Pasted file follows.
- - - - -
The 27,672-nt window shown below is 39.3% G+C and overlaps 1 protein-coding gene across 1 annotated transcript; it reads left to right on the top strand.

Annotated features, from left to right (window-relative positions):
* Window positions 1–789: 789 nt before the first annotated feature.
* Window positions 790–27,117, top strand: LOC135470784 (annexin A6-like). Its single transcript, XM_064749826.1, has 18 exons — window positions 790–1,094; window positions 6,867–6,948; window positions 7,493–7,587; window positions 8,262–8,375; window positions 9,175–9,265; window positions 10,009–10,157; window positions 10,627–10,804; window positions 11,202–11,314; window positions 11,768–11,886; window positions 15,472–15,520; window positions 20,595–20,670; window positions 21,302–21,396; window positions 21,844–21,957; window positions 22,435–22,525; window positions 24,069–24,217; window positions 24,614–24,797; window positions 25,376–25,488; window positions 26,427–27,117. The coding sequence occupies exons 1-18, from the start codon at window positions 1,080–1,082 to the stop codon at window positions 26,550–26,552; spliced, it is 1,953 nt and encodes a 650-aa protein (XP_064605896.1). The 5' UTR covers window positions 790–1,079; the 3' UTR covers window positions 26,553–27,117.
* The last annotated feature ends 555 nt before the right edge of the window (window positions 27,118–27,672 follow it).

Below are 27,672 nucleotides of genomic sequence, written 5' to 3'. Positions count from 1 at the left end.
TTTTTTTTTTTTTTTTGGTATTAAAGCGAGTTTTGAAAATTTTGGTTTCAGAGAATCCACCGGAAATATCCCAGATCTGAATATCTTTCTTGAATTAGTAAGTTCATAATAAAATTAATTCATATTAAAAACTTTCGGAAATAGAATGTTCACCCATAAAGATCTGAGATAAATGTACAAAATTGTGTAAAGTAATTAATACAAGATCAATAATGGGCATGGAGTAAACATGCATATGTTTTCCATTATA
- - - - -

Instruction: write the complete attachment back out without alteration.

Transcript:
The 27,672-nt window shown below is 39.3% G+C and overlaps 1 protein-coding gene across 1 annotated transcript; it reads left to right on the top strand.

Annotated features, from left to right (window-relative positions):
* Window positions 1–789: 789 nt before the first annotated feature.
* Window positions 790–27,117, top strand: LOC135470784 (annexin A6-like). Its single transcript, XM_064749826.1, has 18 exons — window positions 790–1,094; window positions 6,867–6,948; window positions 7,493–7,587; window positions 8,262–8,375; window positions 9,175–9,265; window positions 10,009–10,157; window positions 10,627–10,804; window positions 11,202–11,314; window positions 11,768–11,886; window positions 15,472–15,520; window positions 20,595–20,670; window positions 21,302–21,396; window positions 21,844–21,957; window positions 22,435–22,525; window positions 24,069–24,217; window positions 24,614–24,797; window positions 25,376–25,488; window positions 26,427–27,117. The coding sequence occupies exons 1-18, from the start codon at window positions 1,080–1,082 to the stop codon at window positions 26,550–26,552; spliced, it is 1,953 nt and encodes a 650-aa protein (XP_064605896.1). The 5' UTR covers window positions 790–1,079; the 3' UTR covers window positions 26,553–27,117.
* The last annotated feature ends 555 nt before the right edge of the window (window positions 27,118–27,672 follow it).

Below are 27,672 nucleotides of genomic sequence, written 5' to 3'. Positions count from 1 at the left end.
TTTTTTTTTTTTTTTTGGTATTAAAGCGAGTTTTGAAAATTTTGGTTTCAGAGAATCCACCGGAAATATCCCAGATCTGAATATCTTTCTTGAATTAGTAAGTTCATAATAAAATTAATTCATATTAAAAACTTTCGGAAATAGAATGTTCACCCATAAAGATCTGAGATAAATGTACAAAATTGTGTAAAGTAATTAATACAAGATCAATAATGGGCATGGAGTAAACATGCATATGTTTTCCATTATA